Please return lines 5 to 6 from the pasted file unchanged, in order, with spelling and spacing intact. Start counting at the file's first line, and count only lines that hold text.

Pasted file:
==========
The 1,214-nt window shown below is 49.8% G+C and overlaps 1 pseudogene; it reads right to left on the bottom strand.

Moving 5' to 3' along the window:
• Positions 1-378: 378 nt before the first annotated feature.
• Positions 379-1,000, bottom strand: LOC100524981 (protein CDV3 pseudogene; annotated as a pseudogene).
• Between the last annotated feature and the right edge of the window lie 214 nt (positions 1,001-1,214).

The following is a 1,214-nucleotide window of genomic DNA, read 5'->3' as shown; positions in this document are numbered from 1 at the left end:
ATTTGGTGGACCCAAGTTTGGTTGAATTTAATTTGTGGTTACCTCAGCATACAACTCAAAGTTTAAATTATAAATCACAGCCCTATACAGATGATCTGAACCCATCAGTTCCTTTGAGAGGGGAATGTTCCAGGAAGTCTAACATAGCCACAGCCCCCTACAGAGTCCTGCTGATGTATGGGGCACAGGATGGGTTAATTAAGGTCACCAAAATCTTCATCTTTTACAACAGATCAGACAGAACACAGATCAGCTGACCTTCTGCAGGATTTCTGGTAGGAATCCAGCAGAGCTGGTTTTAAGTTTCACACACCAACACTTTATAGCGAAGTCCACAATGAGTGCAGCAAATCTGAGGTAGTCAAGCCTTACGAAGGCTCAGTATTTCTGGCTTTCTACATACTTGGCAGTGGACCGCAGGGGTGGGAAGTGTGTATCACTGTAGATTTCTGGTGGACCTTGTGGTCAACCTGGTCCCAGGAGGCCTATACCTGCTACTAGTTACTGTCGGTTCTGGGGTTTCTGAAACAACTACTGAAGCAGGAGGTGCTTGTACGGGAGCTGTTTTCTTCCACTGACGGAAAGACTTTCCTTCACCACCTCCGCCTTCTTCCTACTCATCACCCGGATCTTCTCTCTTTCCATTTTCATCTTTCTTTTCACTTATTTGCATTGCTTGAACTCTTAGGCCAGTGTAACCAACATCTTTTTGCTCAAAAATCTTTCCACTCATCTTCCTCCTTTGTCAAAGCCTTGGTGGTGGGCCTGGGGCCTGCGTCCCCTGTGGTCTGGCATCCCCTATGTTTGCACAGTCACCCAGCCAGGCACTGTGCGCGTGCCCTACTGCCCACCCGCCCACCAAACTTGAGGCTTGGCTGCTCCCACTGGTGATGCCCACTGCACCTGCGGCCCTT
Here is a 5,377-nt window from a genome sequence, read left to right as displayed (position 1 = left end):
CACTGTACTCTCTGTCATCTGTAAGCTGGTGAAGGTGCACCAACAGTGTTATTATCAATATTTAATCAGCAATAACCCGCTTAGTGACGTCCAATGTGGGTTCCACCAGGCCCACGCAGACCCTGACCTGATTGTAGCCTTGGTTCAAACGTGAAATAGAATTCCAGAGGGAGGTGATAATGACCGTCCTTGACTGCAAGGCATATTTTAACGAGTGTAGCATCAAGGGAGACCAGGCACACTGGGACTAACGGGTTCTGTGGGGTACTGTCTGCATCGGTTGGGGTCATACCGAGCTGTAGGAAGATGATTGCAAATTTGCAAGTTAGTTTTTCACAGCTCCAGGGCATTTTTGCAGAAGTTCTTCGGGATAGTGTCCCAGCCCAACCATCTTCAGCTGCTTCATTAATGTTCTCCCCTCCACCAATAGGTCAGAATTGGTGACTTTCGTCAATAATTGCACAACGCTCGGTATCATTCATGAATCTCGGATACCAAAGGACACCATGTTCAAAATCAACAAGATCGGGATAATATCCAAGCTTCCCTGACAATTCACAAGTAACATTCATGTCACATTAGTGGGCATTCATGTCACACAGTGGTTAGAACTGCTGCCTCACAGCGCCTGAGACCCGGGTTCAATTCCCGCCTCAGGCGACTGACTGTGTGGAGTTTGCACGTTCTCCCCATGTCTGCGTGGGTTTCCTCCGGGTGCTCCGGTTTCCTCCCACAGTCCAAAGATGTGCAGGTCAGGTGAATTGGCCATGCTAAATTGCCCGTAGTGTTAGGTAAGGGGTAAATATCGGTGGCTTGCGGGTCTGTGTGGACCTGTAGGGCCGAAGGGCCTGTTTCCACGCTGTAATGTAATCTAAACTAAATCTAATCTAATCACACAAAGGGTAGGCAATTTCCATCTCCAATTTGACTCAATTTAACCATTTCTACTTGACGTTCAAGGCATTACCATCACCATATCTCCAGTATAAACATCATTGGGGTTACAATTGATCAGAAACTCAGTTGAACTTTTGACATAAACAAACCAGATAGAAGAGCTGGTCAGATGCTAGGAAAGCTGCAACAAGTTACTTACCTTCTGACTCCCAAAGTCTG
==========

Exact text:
• Between the last annotated feature and the right edge of the window lie 214 nt (positions 1,001-1,214).

The following is a 1,214-nucleotide window of genomic DNA, read 5'->3' as shown; positions in this document are numbered from 1 at the left end: